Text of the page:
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Two Collingwood athletes headed to Ultimate Frisbee world games

Jason Cunningham and Lindsay Earle leaving Fisher Field for trip to Ireland to compete in the World Masters Ultimate Club Championships
Lindsay Earle and Jason Cunningham play ultimate frisbee in Collingwood on Fisher Field, and will be headed to Ireland for the world championships later this month.

For two Collingwood athletes, there's a whole world in a flat, round disc, and it's helped them see more of the planet we live on. 

Lindsay Earle and Jason Cunningham are competitive Ultimate Frisbee players, both on the road to Ireland for the World Masters Ultimate Club Championships June 25 to July 2. 

Currently, both are members of the Georgian Bay Ultimate Club, which gathers on Fisher Field on Thursday nights for games and practices. 

Earle has been playing the sport since high school, and started competing with her university team. She's been a competitive ultimate athlete since 2005, and that has included two world championships as well as national and regional match-ups. Her competitive team, Reunion, is headed to the championships in Ireland, and it is made up of athletes from across the GTA. They will be competing in the mixed masters division.

Cunningham started playing later in life, when he was in his 30s, in the Kitchener-Waterloo and Hamilton area. As a competitive ultimate player, he has been to Pan Am championships, and is one of seven Canadians on the Israel-based team, Handle With Care, which is headed to the world championships to compete in the Grand Master Open division.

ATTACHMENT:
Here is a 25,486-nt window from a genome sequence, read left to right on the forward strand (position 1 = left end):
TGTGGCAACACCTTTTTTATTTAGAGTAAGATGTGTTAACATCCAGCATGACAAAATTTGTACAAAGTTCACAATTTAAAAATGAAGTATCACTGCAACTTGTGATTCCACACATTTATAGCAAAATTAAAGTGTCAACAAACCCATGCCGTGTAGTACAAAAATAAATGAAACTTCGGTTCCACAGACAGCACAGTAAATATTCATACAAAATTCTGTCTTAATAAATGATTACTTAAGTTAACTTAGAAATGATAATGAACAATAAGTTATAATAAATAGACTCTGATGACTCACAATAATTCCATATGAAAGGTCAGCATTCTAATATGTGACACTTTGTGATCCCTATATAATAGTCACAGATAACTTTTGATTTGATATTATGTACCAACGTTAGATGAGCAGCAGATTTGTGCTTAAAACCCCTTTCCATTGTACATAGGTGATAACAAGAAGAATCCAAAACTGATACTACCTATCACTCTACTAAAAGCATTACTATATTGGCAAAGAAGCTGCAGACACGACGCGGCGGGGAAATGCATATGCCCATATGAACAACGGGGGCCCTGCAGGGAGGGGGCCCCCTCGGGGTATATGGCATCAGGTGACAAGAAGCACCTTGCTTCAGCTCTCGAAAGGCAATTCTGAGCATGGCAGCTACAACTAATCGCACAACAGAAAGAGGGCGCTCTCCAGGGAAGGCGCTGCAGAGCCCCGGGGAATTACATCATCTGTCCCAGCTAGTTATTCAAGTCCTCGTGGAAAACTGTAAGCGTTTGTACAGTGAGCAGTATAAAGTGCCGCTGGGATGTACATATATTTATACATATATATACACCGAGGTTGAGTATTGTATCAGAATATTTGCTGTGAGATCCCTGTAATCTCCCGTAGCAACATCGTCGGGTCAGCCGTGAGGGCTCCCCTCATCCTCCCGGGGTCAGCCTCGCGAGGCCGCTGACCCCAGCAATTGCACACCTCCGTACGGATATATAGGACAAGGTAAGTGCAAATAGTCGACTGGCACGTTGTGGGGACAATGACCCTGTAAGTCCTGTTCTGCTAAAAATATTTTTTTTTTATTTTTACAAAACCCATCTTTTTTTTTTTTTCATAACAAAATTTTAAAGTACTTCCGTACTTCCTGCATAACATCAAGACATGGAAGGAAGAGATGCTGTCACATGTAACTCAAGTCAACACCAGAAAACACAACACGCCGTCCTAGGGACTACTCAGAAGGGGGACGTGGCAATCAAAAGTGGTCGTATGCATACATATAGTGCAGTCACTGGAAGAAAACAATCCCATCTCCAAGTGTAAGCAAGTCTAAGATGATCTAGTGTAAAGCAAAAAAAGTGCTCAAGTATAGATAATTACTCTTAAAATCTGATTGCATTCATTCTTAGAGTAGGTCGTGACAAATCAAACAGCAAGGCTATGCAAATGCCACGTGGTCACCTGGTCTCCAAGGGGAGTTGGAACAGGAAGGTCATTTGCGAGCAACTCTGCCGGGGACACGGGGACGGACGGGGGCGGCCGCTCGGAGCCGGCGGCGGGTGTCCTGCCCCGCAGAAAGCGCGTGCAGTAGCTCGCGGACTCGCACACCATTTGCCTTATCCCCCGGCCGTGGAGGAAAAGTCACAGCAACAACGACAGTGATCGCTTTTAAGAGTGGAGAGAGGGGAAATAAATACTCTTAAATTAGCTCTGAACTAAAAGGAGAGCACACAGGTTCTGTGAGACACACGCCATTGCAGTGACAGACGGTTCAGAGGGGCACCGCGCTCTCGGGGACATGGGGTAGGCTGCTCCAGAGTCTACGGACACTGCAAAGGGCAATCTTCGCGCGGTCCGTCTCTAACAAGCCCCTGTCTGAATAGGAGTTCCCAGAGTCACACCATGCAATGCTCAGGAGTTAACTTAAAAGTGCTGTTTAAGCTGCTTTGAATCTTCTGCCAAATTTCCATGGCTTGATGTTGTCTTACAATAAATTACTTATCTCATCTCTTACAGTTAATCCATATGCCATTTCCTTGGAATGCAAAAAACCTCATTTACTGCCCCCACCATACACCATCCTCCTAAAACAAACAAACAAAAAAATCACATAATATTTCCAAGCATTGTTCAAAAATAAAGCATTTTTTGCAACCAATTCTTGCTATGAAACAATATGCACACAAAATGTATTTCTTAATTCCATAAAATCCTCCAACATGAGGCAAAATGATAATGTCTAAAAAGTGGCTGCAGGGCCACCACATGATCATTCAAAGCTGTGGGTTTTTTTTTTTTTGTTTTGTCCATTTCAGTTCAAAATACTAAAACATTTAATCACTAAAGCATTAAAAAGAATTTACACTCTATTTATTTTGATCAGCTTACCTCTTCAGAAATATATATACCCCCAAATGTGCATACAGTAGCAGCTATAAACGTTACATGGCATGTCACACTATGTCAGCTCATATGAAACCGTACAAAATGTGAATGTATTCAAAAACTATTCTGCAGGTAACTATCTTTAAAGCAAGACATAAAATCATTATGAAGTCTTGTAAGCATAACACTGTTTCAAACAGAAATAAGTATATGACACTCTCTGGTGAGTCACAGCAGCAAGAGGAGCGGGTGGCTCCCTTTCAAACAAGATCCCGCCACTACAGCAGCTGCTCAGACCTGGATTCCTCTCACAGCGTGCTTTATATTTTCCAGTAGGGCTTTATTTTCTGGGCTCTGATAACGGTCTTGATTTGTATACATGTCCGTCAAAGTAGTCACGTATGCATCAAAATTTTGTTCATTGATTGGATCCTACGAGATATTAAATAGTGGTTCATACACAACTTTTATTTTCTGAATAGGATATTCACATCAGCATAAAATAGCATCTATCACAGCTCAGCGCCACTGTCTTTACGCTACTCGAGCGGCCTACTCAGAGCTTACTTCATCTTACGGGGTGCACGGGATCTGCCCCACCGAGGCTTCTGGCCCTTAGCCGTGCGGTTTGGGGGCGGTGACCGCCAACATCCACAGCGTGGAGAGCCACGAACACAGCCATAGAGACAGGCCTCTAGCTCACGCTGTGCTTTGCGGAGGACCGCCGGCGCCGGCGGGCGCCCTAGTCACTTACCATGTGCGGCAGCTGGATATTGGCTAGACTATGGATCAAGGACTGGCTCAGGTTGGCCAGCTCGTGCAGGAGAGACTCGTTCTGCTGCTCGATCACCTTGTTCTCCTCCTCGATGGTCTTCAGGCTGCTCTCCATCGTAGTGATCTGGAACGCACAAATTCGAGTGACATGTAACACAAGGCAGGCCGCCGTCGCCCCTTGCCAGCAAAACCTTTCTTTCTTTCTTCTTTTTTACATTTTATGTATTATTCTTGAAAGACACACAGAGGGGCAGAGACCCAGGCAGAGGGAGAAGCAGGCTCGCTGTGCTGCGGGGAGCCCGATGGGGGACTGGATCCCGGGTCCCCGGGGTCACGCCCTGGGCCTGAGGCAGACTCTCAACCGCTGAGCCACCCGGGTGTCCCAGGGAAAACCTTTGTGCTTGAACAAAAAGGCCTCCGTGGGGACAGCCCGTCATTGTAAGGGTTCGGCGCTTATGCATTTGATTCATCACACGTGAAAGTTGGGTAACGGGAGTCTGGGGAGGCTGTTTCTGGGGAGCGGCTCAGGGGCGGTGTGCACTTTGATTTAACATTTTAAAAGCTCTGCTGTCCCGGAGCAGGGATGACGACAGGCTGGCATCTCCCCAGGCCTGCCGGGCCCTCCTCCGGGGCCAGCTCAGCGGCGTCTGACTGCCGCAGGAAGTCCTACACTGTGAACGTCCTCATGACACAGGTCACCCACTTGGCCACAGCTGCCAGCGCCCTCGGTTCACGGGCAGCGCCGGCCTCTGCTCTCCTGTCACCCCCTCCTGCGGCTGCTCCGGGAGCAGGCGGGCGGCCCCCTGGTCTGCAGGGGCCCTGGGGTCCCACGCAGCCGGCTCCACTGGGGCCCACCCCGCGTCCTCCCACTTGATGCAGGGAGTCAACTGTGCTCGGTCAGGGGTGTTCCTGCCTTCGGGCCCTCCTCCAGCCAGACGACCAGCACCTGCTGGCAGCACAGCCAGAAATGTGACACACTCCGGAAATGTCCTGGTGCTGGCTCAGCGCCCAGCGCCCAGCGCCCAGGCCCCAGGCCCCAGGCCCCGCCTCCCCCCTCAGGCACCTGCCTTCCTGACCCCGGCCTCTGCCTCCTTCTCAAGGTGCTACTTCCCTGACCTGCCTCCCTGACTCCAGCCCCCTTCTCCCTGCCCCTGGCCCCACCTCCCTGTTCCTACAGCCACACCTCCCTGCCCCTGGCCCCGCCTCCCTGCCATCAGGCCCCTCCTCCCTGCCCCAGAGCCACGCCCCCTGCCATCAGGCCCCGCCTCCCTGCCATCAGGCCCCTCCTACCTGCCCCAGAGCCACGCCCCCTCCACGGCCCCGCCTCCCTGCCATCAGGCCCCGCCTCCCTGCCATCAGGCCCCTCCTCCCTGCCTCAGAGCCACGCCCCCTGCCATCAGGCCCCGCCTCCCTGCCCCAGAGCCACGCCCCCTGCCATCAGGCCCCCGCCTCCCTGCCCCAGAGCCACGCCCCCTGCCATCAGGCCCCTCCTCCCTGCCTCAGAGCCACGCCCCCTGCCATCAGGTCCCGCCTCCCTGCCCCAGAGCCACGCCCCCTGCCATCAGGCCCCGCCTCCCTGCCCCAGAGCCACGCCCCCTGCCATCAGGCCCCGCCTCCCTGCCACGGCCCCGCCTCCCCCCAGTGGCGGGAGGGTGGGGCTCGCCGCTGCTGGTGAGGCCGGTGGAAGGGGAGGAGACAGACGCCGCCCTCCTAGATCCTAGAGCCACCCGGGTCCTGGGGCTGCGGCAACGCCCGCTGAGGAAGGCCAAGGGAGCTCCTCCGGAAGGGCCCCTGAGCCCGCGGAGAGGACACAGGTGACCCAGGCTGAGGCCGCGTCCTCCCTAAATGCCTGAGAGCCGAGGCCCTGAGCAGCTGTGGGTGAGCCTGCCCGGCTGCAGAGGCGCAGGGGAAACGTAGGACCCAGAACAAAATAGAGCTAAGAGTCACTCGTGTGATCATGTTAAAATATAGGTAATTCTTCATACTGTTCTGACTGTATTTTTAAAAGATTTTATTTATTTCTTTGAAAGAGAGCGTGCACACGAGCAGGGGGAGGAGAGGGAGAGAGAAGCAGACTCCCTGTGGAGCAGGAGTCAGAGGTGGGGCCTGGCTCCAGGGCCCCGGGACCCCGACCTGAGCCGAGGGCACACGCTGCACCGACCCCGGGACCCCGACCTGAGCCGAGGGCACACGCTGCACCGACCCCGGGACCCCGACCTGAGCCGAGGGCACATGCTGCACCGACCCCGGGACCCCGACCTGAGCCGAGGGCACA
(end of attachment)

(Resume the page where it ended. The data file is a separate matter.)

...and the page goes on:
Ultimate Frisbee  or Ultimate for short  is named such because it was created as the ultimate sport combining aspects of other team sports for one game. Teams of 25 typically play seven people on the field at a time, with a switch out when a point is scored. A game ends when one team reaches 15 points.

The game is played on a football field, though narrower, and a point is scored when a team catches the Frisbee  a 175-gram disc about the size of a dinner plate  in the end zone. A player cannot move while holding a Frisbee, so the disc is advanced by passing only. Teams mix offence and defence into their plays, and add a lot of running, jumping, and diving to live up to the "Ultimate" in the sport's name. 

There are no referees, instead, the sport relies on what's known as "spirit of the game," which is an honour system requiring a player to call their own fouls. 

Ultimate is a physically demanding game, and a competitive sport that requires time, money, and commitment, but Earle and Cunningham say it comes with its own rewards that have kept them playing for years. 

"It's the community piece," said Earle. "It doesn't matter where you go, there's always a team and a community." 

She said there's a low barrier to entry  all you need is a field to play on and a Frisbee. A pair of non-metal cleats is also recommended. 

Both have travelled for their games across Canada and the U.S., and also overseas for world events. 

Cunningham said he's enjoyed the team bond. 

"The team I started with went two seasons without winning a single game, but we stuck together," he said. 

Collingwood Collegiate Institute has started an ultimate team, and Cunningham's daughter is learning the sport.

The Georgian Bay Ultimate club has also started a junior league and both Cunningham and Earle are coaching. 

For more about the Georgian Bay Ultimate Club, which plays Thursday nights at Fisher Field  juniors at 6 and adults at 7  visit All levels are welcome, and there's a sign-up form on the website. 

To learn more about the World Masters Ultimate Club Championships in Limerick, Ireland, visit

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Erika Engel

About the Author: Erika Engel

Erika regularly covers all things news in Collingwood as a reporter and editor. She has 13 years of experience as a local journalist
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